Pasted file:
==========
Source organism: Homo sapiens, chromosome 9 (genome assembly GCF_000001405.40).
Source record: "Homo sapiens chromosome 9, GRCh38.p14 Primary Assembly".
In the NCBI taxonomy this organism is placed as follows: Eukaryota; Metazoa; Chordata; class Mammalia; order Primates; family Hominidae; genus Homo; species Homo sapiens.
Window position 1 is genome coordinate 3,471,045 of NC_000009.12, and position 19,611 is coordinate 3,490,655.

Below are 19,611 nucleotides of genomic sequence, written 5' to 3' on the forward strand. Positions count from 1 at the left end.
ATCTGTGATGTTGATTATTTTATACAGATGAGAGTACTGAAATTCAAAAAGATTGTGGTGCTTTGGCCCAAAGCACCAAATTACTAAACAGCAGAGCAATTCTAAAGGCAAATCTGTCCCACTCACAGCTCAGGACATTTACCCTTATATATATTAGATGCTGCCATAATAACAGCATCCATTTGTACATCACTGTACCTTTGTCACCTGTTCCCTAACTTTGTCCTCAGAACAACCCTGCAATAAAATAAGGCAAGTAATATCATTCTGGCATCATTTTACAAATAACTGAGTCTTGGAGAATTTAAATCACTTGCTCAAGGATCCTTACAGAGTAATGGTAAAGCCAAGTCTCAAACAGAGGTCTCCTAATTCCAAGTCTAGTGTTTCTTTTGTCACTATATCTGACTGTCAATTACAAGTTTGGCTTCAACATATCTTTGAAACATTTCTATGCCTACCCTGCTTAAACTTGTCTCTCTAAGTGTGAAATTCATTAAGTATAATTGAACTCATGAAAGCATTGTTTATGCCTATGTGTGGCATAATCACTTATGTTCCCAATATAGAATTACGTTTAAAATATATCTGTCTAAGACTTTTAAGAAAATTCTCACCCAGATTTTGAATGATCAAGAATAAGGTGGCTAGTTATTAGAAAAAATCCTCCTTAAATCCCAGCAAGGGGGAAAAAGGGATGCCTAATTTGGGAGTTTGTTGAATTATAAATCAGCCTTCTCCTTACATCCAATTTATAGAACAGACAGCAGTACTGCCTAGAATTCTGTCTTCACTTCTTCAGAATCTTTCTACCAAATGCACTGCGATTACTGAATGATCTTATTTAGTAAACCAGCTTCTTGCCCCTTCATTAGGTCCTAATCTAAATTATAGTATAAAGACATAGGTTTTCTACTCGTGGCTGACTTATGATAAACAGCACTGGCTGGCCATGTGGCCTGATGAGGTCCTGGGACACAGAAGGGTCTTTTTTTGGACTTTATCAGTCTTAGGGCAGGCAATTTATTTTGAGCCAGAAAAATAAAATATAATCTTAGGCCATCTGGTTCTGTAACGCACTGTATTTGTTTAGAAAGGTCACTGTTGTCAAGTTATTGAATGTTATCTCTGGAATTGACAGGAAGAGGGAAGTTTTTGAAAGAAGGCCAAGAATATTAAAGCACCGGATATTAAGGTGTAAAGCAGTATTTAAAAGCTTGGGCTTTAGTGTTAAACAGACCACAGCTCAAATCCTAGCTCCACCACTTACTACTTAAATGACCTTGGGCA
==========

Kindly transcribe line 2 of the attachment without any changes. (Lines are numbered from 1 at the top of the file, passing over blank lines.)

Source record: "Homo sapiens chromosome 9, GRCh38.p14 Primary Assembly".